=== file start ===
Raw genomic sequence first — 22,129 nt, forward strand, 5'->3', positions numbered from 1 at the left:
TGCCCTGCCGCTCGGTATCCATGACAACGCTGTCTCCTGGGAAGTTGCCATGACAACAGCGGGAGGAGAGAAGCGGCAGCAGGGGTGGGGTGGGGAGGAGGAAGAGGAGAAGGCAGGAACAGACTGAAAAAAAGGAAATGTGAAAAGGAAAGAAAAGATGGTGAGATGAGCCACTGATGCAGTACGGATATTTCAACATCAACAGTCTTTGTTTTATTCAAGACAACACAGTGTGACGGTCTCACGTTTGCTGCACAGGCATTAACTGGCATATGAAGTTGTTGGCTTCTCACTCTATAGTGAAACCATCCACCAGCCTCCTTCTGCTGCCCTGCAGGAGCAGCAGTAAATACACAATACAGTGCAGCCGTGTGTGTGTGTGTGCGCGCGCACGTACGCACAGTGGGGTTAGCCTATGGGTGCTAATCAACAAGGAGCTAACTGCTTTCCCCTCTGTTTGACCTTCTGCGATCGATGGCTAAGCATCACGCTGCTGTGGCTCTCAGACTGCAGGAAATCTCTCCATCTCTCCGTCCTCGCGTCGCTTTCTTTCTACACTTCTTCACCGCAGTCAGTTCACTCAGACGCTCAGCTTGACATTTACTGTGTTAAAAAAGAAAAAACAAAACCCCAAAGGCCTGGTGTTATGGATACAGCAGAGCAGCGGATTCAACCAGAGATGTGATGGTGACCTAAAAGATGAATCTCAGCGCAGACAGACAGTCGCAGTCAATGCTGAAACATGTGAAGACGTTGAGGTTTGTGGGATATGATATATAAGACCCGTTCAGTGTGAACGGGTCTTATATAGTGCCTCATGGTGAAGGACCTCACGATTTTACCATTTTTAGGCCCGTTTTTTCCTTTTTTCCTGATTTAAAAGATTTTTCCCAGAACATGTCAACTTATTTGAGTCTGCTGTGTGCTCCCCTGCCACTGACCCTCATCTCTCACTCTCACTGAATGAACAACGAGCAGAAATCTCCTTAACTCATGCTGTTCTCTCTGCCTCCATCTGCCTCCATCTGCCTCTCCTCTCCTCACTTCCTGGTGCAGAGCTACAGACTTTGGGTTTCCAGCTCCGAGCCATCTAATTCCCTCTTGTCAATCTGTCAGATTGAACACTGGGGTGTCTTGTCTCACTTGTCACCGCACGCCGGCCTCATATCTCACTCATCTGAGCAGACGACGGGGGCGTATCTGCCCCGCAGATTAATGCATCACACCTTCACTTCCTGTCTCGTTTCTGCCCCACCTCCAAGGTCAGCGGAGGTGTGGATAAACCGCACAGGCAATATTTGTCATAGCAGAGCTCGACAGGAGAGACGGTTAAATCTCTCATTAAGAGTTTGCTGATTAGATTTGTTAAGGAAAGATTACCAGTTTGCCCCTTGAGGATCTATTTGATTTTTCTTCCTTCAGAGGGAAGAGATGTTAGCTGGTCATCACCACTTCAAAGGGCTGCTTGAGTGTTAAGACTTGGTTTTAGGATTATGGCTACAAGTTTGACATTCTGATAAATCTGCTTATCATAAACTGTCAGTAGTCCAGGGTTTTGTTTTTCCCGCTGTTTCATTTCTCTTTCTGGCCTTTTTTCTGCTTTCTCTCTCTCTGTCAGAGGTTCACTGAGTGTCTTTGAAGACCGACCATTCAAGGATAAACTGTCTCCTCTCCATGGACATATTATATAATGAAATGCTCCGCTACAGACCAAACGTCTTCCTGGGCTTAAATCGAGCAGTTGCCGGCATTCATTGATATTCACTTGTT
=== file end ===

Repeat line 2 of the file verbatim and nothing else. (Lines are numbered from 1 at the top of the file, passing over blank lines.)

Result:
TGCCCTGCCGCTCGGTATCCATGACAACGCTGTCTCCTGGGAAGTTGCCATGACAACAGCGGGAGGAGAGAAGCGGCAGCAGGGGTGGGGTGGGGAGGAGGAAGAGGAGAAGGCAGGAACAGACTGAAAAAAAGGAAATGTGAAAAGGAAAGAAAAGATGGTGAGATGAGCCACTGATGCAGTACGGATATTTCAACATCAACAGTCTTTGTTTTATTCAAGACAACACAGTGTGACGGTCTCACGTTTGCTGCACAGGCATTAACTGGCATATGAAGTTGTTGGCTTCTCACTCTATAGTGAAACCATCCACCAGCCTCCTTCTGCTGCCCTGCAGGAGCAGCAGTAAATACACAATACAGTGCAGCCGTGTGTGTGTGTGTGCGCGCGCACGTACGCACAGTGGGGTTAGCCTATGGGTGCTAATCAACAAGGAGCTAACTGCTTTCCCCTCTGTTTGACCTTCTGCGATCGATGGCTAAGCATCACGCTGCTGTGGCTCTCAGACTGCAGGAAATCTCTCCATCTCTCCGTCCTCGCGTCGCTTTCTTTCTACACTTCTTCACCGCAGTCAGTTCACTCAGACGCTCAGCTTGACATTTACTGTGTTAAAAAAGAAAAAACAAAACCCCAAAGGCCTGGTGTTATGGATACAGCAGAGCAGCGGATTCAACCAGAGATGTGATGGTGACCTAAAAGATGAATCTCAGCGCAGACAGACAGTCGCAGTCAATGCTGAAACATGTGAAGACGTTGAGGTTTGTGGGATATGATATATAAGACCCGTTCAGTGTGAACGGGTCTTATATAGTGCCTCATGGTGAAGGACCTCACGATTTTACCATTTTTAGGCCCGTTTTTTCCTTTTTTCCTGATTTAAAAGATTTTTCCCAGAACATGTCAACTTATTTGAGTCTGCTGTGTGCTCCCCTGCCACTGACCCTCATCTCTCACTCTCACTGAATGAACAACGAGCAGAAATCTCCTTAACTCATGCTGTTCTCTCTGCCTCCATCTGCCTCCATCTGCCTCTCCTCTCCTCACTTCCTGGTGCAGAGCTACAGACTTTGGGTTTCCAGCTCCGAGCCATCTAATTCCCTCTTGTCAATCTGTCAGATTGAACACTGGGGTGTCTTGTCTCACTTGTCACCGCACGCCGGCCTCATATCTCACTCATCTGAGCAGACGACGGGGGCGTATCTGCCCCGCAGATTAATGCATCACACCTTCACTTCCTGTCTCGTTTCTGCCCCACCTCCAAGGTCAGCGGAGGTGTGGATAAACCGCACAGGCAATATTTGTCATAGCAGAGCTCGACAGGAGAGACGGTTAAATCTCTCATTAAGAGTTTGCTGATTAGATTTGTTAAGGAAAGATTACCAGTTTGCCCCTTGAGGATCTATTTGATTTTTCTTCCTTCAGAGGGAAGAGATGTTAGCTGGTCATCACCACTTCAAAGGGCTGCTTGAGTGTTAAGACTTGGTTTTAGGATTATGGCTACAAGTTTGACATTCTGATAAATCTGCTTATCATAAACTGTCAGTAGTCCAGGGTTTTGTTTTTCCCGCTGTTTCATTTCTCTTTCTGGCCTTTTTTCTGCTTTCTCTCTCTCTGTCAGAGGTTCACTGAGTGTCTTTGAAGACCGACCATTCAAGGATAAACTGTCTCCTCTCCATGGACATATTATATAATGAAATGCTCCGCTACAGACCAAACGTCTTCCTGGGCTTAAATCGAGCAGTTGCCGGCATTCATTGATATTCACTTGTT